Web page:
Possibilitrees for Red Hill children


On Saturday 13th February, 24 children (twenty-five including a baby on someone’s back!), and ten adults converged on Simon’s Town Library for a story carnival that lasted most of the day.

The aim was – as always – to promote reading, and a great deal of reading was done before lunch, quietly spread out on the carpet in the small hall. There was also writing, thinking, drumming, dancing, discussing, singing, watching, noticing, listening and, maybe most of all, enjoying.

This group of children covered a wide range of ages, which makes more formal exercises difficult, so we kept them together as a single group. (We even had two who were too young to read yet, but who participated with enormous enthusiasm and were read to during the reading break.)

It was particularly heartening to see the strong support from the Red Hill community. Buyiswa Ponti, as always, loyally rounded up the participants and brought her friends Ethel and Lisa as helpers. Denzil Jehoma, who lives nearby in Ocean View, was responsible for transport and (very good) snacks and lunches, ably assisted by a young colleague, Carmen Solomons. He also joined the group for many of the activities. We are hoping that, with support from CBN, this group could carry on the good work themselves.

The theme of the workshop was Dreams and Possibilities and we began by reading Tamlyn Young’s delightful book The Possibilitree, published by Bumble Books in 2015. The children enjoyed the story – and got the point. We all need stories, and we all have stories to tell. When we lose our stories, we have lost everything.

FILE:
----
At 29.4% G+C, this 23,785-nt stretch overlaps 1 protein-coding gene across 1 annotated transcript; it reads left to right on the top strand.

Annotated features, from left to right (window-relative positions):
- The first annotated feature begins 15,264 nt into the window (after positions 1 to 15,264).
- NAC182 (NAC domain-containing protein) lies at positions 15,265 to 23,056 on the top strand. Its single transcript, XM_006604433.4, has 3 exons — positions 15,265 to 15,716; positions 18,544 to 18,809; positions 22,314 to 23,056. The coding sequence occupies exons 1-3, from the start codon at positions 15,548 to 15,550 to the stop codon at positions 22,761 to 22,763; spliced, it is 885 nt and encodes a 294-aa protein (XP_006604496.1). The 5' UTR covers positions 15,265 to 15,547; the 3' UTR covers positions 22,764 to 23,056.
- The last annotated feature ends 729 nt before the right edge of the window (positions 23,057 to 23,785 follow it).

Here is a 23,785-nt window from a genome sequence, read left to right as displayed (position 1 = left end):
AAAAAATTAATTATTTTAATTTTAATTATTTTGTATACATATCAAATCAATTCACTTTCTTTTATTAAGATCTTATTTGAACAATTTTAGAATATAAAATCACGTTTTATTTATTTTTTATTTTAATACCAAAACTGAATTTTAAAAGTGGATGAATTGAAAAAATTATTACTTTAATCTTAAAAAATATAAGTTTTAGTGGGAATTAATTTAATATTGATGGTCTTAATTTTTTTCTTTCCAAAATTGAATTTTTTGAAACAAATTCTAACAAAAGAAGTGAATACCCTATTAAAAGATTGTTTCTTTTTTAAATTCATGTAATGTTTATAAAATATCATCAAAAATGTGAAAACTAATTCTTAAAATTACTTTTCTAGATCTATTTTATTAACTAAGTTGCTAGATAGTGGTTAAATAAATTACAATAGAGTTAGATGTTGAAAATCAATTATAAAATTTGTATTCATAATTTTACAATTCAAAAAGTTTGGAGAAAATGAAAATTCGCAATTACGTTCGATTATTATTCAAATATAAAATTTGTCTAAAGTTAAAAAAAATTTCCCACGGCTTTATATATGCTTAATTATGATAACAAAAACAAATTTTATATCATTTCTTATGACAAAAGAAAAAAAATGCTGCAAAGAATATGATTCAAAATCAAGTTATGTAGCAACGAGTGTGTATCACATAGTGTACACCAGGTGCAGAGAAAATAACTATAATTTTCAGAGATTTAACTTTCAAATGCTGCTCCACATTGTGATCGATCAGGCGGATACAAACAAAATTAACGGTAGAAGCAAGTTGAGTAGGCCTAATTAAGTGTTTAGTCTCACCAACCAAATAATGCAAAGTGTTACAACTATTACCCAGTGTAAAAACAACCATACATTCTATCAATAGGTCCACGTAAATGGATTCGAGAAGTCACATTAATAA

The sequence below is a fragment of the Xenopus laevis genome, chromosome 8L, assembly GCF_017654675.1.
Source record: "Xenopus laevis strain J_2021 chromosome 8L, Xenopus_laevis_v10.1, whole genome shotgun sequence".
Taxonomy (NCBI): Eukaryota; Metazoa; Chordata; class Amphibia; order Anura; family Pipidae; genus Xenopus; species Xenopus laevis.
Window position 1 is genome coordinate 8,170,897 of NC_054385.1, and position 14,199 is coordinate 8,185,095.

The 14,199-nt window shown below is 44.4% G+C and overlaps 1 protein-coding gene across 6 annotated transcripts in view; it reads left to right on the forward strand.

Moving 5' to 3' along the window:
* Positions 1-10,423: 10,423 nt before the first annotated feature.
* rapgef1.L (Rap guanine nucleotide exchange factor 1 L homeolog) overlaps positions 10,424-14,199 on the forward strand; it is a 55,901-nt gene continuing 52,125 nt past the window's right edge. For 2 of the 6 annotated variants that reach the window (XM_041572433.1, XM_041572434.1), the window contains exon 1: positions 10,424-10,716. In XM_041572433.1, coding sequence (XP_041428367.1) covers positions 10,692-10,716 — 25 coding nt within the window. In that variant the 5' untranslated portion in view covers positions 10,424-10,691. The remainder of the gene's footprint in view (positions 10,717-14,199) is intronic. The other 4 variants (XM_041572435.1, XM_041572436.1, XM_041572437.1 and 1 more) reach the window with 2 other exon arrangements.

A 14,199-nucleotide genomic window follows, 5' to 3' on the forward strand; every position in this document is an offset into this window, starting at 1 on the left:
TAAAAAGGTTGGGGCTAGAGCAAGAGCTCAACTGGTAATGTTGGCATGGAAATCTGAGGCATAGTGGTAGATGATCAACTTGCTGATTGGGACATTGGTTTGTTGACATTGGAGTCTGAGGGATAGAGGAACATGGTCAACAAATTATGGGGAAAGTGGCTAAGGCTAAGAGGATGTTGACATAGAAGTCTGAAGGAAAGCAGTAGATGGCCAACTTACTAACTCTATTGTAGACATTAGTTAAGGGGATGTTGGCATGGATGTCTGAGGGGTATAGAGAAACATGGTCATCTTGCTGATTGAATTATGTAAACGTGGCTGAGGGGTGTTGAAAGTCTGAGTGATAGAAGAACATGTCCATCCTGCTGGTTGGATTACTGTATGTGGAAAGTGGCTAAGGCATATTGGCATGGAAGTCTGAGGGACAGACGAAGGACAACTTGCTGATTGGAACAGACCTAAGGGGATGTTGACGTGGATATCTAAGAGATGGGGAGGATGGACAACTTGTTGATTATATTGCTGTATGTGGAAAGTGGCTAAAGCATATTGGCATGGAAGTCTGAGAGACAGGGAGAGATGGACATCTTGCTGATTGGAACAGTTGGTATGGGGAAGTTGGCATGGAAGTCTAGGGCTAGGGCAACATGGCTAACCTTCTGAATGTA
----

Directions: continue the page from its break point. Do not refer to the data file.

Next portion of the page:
Storyteller Marlene Winberg and her daughter Lily told stories in their own way – Lily through a song she had written herself (deeply impressing the children that she was still at school and could do such a thing). Marlene told a San legend with her customary grace.

Musicians Anele Mhlahlo and Dirkie van Staden, who perform as a duo called Ubun2Flavor, really rocked the children with stories and Spanish, Irish and Romany music, but had them instantly on their feet and dancing with ‘The Lion Speaks Tonight’ and Kwaito numbers.

Professional singer-songwriter-poet Blaq Pearl led the writing activities and sang unaccompanied – moving and surprising her audience – before coaxing their career hopes out of them (everything from domestic worker to archaeologist, with President of South Africa thrown in for good measure), and the children built a Possibilitree of their own with green Post-its.

Everybody went home with gifts of caps, socks, toothbrushes, crayons and colouring-in books donated by the City of Skellefteä in northern Sweden and each child took home a book donated by Book Dash (all in a zip-loc bag for reasons of keeping everything safe). They also took their personal green Post-It dream for the future to store and keep – and hopefully their own stories in their hearts.

It was a complete blast. We will do it again later in the year.


Thank you to Anne-Marie Losman who took many photographs

For more information on the The Possibilitree, go to www.printmatters.co.za Donated copies of the book were left in the community library at Red Hill.

Thank you to Book Dash for the donated books. http://bookdash.org/

Thank you to all facilitators, particularly volunteers who gave their Saturday morning to this project.

Thank you to the City of Skellefteä for the gifts and to the four Skellefteä Rotary Clubs who, with Cape to Cape have provided funding for several workshops during the forthcoming year. www.capetocape.org

Thank you to Denzil Jehoma, who always reassures us before workshops that yes, there really are children on the way – and then brings them.

Thank you to the librarian of Simon’s Town Library, Lucia Marais who firmly supports CBN activities, and for the use of the library hall.

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